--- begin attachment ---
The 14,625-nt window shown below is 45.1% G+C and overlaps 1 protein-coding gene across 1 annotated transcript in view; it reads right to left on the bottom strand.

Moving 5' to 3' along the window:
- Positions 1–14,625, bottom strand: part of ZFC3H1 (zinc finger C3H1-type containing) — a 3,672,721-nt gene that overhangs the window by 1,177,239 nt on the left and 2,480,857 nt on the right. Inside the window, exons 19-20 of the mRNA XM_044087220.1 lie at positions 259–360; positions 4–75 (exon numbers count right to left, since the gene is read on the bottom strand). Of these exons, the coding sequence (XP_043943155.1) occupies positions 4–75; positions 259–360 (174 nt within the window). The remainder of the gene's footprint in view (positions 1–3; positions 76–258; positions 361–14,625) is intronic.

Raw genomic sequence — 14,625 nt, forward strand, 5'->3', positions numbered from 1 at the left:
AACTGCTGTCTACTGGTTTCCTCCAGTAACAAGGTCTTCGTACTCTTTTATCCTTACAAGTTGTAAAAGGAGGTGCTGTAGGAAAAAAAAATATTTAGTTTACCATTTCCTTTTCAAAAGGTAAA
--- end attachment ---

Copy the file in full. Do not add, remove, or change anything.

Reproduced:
The 14,625-nt window shown below is 45.1% G+C and overlaps 1 protein-coding gene across 1 annotated transcript in view; it reads right to left on the bottom strand.

Moving 5' to 3' along the window:
- Positions 1–14,625, bottom strand: part of ZFC3H1 (zinc finger C3H1-type containing) — a 3,672,721-nt gene that overhangs the window by 1,177,239 nt on the left and 2,480,857 nt on the right. Inside the window, exons 19-20 of the mRNA XM_044087220.1 lie at positions 259–360; positions 4–75 (exon numbers count right to left, since the gene is read on the bottom strand). Of these exons, the coding sequence (XP_043943155.1) occupies positions 4–75; positions 259–360 (174 nt within the window). The remainder of the gene's footprint in view (positions 1–3; positions 76–258; positions 361–14,625) is intronic.

Raw genomic sequence — 14,625 nt, forward strand, 5'->3', positions numbered from 1 at the left:
AACTGCTGTCTACTGGTTTCCTCCAGTAACAAGGTCTTCGTACTCTTTTATCCTTACAAGTTGTAAAAGGAGGTGCTGTAGGAAAAAAAAATATTTAGTTTACCATTTCCTTTTCAAAAGGTAAA